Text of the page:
Fighting the Wrong Battle?

Hiroo Onada c. 1944

Did you ever hear the story of the Japanese soldier, who continued fighting World War 2 until 1974? It’s a true story and his name is Hiroo Onada. He was an intelligence officer who was assigned to Lubang Island in the Philippines with the orders to do all he could to hamper Allied attacks on the island. His instructions were specific that under no circumstances was he to surrender! When the Allies overtook the island, unlike most of the rest who did surrender, he took to the hills with three others in his command.

They continued to carry out occasional raids on the Philippine police as they had opportunity. A number of times they came upon leaflets telling them that the war had ended, but they dismissed them as Allied propaganda, so they continued on. Over the years one walked away from the rest and surrendered, and two were killed in gunfire. Only Onada was left, but he continued on for quite awhile.

Onoda (second left) walking from the jungle where he had hidden since World War 2.

It wasn’t until 1974, that another Japanese man went looking for him and found him. The two became friends, but still Onada would not surrender. He would only do so if his commanding officer ordered him. Through his friend the Japanese government found that commanding officer, who met Onada and handed him his orders to cease fighting and surrender.

Have we as the church fallen out of communication with our commander, that like Onada we are fighting for things that don’t matter? Though there is a war with Satan (Eph. 6:10-12), have the battle lines shifted so we are shooting civilians way behind the front? Do we throw spiritual bombs at Catholics? Are we still targeting the fundamentalist-modernist controversy with the liberal denominations? Are we up in arms, when a young woman is dressed immodestly? These are still important issues that need to be addressed. However the biggest battle that we need to concentrate on is the secular wars; they’re slowly eating away at not only our moral base, but also our freedom to practice our faith. Some are called to fight the war in the public arena, but where the everyday person in the church needs to battle is for individuals to come to know the Lord. So we should reach out to people around us, love and care for them, and share the good news of the gospel with them. Like in any war the one with the most territory wins. The embattled territory is people’s lives!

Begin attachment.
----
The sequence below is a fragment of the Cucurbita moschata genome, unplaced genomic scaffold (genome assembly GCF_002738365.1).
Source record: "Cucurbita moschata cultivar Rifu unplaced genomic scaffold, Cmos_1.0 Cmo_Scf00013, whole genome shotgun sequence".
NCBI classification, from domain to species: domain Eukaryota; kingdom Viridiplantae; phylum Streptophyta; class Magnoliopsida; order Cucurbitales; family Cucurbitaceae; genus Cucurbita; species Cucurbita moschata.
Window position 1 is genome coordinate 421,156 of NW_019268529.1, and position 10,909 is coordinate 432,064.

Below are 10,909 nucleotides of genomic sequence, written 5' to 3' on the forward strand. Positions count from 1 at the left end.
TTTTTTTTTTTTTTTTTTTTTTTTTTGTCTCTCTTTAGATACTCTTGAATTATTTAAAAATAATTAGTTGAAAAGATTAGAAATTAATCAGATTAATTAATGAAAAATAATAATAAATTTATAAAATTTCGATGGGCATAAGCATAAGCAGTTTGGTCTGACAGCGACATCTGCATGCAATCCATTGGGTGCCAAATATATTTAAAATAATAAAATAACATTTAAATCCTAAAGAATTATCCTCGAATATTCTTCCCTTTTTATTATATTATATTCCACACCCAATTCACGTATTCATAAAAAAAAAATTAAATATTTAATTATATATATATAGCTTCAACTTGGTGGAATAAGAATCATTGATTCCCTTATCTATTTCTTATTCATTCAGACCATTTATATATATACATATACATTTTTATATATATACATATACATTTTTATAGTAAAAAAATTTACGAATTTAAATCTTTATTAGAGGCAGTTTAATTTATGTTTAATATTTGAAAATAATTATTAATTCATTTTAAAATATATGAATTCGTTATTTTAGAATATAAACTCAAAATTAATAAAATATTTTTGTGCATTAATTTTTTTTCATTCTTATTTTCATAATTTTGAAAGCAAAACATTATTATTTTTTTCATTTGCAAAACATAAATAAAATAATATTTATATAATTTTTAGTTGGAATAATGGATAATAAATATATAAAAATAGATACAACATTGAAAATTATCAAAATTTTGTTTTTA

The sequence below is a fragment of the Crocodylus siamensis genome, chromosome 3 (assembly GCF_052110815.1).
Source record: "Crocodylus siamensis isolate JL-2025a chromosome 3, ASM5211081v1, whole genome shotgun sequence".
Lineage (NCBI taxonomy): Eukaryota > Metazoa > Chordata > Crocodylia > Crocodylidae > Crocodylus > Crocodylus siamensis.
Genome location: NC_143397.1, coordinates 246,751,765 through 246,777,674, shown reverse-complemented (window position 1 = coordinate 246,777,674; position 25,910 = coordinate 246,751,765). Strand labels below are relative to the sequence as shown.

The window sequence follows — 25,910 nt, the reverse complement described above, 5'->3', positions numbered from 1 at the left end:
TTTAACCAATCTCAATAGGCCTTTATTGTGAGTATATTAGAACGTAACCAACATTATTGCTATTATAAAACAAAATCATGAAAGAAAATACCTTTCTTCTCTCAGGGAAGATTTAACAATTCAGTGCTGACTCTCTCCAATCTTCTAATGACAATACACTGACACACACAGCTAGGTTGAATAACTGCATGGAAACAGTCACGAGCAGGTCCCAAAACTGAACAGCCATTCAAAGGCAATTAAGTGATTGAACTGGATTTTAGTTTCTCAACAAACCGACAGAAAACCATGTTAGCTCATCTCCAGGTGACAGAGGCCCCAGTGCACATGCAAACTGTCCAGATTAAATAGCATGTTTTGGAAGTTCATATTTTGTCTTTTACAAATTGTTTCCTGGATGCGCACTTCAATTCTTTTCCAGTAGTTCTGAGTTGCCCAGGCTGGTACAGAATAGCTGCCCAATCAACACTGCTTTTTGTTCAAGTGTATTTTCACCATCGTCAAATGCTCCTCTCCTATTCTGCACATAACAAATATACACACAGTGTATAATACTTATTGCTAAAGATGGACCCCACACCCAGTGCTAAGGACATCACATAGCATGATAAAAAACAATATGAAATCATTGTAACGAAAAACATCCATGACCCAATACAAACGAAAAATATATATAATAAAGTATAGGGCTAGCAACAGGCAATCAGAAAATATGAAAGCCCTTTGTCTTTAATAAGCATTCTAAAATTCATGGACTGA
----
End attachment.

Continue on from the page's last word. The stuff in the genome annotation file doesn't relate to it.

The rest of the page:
Some are hidden away like Onada, but all it takes is for someone to go look for him and become his friend, and get in touch with the commanding officer for him, so he can surrender to Him.

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